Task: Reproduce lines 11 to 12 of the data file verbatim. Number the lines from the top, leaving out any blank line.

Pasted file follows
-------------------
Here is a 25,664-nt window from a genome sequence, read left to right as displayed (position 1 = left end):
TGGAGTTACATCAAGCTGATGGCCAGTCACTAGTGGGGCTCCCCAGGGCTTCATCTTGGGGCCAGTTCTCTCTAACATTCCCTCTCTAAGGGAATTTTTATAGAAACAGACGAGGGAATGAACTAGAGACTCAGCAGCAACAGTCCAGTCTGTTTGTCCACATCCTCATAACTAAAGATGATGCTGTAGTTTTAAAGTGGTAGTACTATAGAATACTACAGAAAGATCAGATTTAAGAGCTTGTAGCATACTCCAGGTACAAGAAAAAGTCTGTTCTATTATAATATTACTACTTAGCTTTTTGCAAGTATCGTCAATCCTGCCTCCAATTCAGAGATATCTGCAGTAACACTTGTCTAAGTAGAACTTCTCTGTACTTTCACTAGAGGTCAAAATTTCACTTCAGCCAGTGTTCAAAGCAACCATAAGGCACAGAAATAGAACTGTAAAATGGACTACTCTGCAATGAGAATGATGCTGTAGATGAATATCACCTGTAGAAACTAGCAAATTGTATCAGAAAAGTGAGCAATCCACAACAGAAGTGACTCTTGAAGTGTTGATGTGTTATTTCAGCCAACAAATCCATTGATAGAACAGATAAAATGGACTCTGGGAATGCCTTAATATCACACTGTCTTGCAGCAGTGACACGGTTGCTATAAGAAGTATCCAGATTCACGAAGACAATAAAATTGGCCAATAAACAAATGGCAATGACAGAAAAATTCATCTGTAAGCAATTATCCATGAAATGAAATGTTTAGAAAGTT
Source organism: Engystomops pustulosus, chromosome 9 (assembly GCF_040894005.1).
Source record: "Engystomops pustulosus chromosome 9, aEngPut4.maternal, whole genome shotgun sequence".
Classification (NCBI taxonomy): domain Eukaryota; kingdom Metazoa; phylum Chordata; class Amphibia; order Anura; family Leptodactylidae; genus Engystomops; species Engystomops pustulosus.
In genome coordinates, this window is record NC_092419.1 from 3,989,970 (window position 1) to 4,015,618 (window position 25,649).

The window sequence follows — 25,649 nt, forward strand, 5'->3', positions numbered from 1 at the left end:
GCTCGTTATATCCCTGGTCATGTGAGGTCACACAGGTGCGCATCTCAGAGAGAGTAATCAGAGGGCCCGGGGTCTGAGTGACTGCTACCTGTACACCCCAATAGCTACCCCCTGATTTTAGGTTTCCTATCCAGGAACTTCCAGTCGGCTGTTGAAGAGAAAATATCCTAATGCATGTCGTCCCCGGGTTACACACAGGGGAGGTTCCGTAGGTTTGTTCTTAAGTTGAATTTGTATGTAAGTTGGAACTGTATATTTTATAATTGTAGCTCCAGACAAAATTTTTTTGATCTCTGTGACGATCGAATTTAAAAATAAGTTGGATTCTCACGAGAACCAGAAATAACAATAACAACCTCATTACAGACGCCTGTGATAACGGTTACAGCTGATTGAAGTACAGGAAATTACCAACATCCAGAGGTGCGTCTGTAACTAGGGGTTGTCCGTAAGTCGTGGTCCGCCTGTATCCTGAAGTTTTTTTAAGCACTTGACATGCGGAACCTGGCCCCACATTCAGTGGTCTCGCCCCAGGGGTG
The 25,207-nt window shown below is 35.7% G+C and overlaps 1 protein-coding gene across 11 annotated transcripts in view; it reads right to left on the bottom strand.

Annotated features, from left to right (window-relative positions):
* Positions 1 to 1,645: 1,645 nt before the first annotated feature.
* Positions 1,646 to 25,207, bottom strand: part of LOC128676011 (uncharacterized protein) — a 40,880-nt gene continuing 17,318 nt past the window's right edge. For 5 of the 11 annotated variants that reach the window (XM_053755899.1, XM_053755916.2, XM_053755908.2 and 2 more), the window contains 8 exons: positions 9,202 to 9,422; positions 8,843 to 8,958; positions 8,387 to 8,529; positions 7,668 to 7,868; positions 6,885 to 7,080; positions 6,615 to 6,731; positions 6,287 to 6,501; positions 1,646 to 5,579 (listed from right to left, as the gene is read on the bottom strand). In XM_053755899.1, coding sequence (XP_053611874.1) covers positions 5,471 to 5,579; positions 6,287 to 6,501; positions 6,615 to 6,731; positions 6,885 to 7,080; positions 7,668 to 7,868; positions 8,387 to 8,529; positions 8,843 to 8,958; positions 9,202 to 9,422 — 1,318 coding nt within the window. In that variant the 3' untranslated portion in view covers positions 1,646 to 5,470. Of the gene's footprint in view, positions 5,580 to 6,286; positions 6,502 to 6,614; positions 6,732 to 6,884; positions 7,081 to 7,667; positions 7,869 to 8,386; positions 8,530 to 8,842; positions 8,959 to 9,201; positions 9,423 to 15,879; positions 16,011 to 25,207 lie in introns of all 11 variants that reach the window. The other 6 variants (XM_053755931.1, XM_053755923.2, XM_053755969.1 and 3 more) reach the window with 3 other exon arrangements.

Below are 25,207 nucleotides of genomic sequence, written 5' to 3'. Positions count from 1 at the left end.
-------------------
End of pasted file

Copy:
* Positions 1 to 1,645: 1,645 nt before the first annotated feature.
* Positions 1,646 to 25,207, bottom strand: part of LOC128676011 (uncharacterized protein) — a 40,880-nt gene continuing 17,318 nt past the window's right edge. For 5 of the 11 annotated variants that reach the window (XM_053755899.1, XM_053755916.2, XM_053755908.2 and 2 more), the window contains 8 exons: positions 9,202 to 9,422; positions 8,843 to 8,958; positions 8,387 to 8,529; positions 7,668 to 7,868; positions 6,885 to 7,080; positions 6,615 to 6,731; positions 6,287 to 6,501; positions 1,646 to 5,579 (listed from right to left, as the gene is read on the bottom strand). In XM_053755899.1, coding sequence (XP_053611874.1) covers positions 5,471 to 5,579; positions 6,287 to 6,501; positions 6,615 to 6,731; positions 6,885 to 7,080; positions 7,668 to 7,868; positions 8,387 to 8,529; positions 8,843 to 8,958; positions 9,202 to 9,422 — 1,318 coding nt within the window. In that variant the 3' untranslated portion in view covers positions 1,646 to 5,470. Of the gene's footprint in view, positions 5,580 to 6,286; positions 6,502 to 6,614; positions 6,732 to 6,884; positions 7,081 to 7,667; positions 7,869 to 8,386; positions 8,530 to 8,842; positions 8,959 to 9,201; positions 9,423 to 15,879; positions 16,011 to 25,207 lie in introns of all 11 variants that reach the window. The other 6 variants (XM_053755931.1, XM_053755923.2, XM_053755969.1 and 3 more) reach the window with 3 other exon arrangements.